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Young Lakes Hike

High mountain lakes that are as glassy as a mirror, reflecting Ragged Peak, the surrounding white, rocky ridges and an occasional cloud were the highlights of this hike. Of course, the close-up encounter with the Grouse family was pretty wonderful also.

Where: Yosemite National Park
Distance: 14.3 Miles
Difficulty: Moderate to Difficult
Elevation Range: 8,594′ – 10,230′
Date: September 18, 2013
Maps: Falls Ridge

Highlights: I hadn’t been able to get into Tuolumne Meadows since the Rim Fire shut down Tioga Road’s access into there, so was excited to head to Young Lakes. Although this is a longer day hike at a smidge over 14 miles and 3,000′ elevation gain, it was just the workout I needed.

We usually do this hike in the spring and fight the mosquitoes, but this fall hike had no skeeters. Calm conditions in the morning gave us crystal clear lakes that were mirrors to the surrounding mountains and some fall color.

We drove through Tuolumne Meadows on Tioga Road, just east from where the Road crosses the Tuolumne River to the Dog Lake Parking Lot, then drove a little way down to where the bear boxes are and parked. After stashing our goodies in the bear box, we headed on the trail that starts right between the bear boxes.

We were expecting chilly weather to start our hike and when the outside temperature registered 28 degrees as we dipped into Tuolumne Meadows, we were glad we had our gloves handy to start this hike. When the trail descended into the crossing at Delaney Creek, we saw ice along the edge of the creek.

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Young Lakes 4We hadn’t headed too far down the trail from the creek when this perfect bear paw print was smack dab in the middle of the trail. I put my trekking pole next to it to give you an idea of the size of the print. That measures out to be a little over 6 inches in length. From an online calculator, that estimates the bear’s weight at 225-275 pound, a little bigger than an average size Black Bear.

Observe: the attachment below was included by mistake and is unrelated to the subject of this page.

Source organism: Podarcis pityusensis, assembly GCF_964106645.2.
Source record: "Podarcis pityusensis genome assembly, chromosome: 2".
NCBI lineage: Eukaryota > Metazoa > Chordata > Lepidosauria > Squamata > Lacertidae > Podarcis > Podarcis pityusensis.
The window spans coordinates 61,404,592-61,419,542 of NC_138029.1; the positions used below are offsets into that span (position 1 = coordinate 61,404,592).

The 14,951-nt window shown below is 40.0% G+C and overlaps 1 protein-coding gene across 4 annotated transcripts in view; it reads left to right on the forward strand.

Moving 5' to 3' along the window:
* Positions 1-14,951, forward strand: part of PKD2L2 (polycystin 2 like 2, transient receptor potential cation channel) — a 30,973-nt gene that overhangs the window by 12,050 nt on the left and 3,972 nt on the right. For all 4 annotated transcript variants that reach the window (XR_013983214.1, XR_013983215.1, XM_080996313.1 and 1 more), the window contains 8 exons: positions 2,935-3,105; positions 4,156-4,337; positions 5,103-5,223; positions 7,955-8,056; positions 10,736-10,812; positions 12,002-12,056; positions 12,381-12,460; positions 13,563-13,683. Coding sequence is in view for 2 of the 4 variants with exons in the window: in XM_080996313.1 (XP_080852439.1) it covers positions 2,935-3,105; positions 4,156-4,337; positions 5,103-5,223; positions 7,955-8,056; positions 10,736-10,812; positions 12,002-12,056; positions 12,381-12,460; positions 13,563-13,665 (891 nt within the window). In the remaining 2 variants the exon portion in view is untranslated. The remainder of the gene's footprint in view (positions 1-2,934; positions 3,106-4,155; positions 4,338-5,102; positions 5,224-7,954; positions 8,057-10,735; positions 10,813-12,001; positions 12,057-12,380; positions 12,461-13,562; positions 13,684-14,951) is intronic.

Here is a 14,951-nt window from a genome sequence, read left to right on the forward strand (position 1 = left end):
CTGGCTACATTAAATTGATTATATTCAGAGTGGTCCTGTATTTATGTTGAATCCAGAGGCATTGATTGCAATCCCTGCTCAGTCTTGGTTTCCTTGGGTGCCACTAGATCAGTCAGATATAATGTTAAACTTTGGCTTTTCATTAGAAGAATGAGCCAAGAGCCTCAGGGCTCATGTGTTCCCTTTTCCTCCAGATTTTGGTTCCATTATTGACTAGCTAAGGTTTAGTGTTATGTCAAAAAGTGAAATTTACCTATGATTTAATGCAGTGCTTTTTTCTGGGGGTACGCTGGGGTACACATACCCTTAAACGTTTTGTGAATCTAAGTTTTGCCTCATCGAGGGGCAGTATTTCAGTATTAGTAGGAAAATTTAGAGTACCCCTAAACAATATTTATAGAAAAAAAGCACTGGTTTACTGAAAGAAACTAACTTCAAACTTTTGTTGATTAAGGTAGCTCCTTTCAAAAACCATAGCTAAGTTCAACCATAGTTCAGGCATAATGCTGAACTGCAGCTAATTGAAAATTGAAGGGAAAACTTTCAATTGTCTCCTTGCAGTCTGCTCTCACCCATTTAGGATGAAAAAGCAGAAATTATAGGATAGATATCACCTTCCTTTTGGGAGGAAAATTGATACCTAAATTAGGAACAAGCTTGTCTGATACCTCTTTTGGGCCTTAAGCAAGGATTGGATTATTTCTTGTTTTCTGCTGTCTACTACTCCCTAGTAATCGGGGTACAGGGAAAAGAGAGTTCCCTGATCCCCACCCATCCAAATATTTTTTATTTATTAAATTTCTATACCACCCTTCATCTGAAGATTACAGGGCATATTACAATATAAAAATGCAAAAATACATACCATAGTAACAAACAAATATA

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After crossing Delaney Creek, we hiked across wide open country that gave us great views of the surrounding mountains, including Lyle Glacier. Did you know that this glacier was discovered by John Muir in 1871 and is the largest glacier in Yosemite National Park? The glacier lies on the northern slopes of Mount Lyell.

Young Lakes 6The glacier has retreated up to 70% since 1883. During the mid-20th Century, the glacier split into two smaller glaciers occupying the high cirques of Mount Lyell.

Photo by Gail Gilbert

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After hiking about 6 miles, we arrived at Lower Young Lake at an elevation of 9,993 feet. The Young Lakes are named for General S M B Young (1840-1924), Acting Superintendent of Yosemite National Park in 1896, and a veteran of the Civil and Spanish American Wars.

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We hiked along the trail on the west side of the lake and hit a small patch of the trail where the short willows had turned a bright red.

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I spotted this well camoflaged Grouse that I believe is a Sooty Grouse but as I was taking pictures, I realized that there were a total of three in this group. They made a quiet kind of clucking cooing sound as they cautiously kept their distance from me, but they didn’t spook. Don’t they blend in well?

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At about a half mile, we reached Middle Young Lake. With drop dead gorgeous reflections.

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Gail and I admired the view and were entertained by a duck swimming and diving for its dinner.

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We made it to Upper Young late after hiking about 4/10th of a mile, climbing up along the creek through rocks and willows that enclosed the trail. Gail Gilbert snapped this picture of me settling in at a great lunch stop at this wonderful high lake.

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We took a few pictures of the mirror reflections on the lake and good thing that we did because the wind came up a little and by the time we left the reflections were not as nice.

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Gail Gilbert took this picture of me taking pictures of those reflections at Upper Young Lake.

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There is a great vantage point on the west side of Upper Young Lake where we captured pictures that included both Middle and Lower Young Lakes.

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We had the perfect day for this longer day hike. It wasn’t too warm, not too cold, and we didn’t have any bugs! We agreed that we need to try this hike in fall more often!

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  1. Candice, enjoy your blog. BTW, the duck in your photo appears to be an eared grebe. They molt by the 10,000 on Mono Lake. Susan

  2. Thank you Susan on the Grebe information!!

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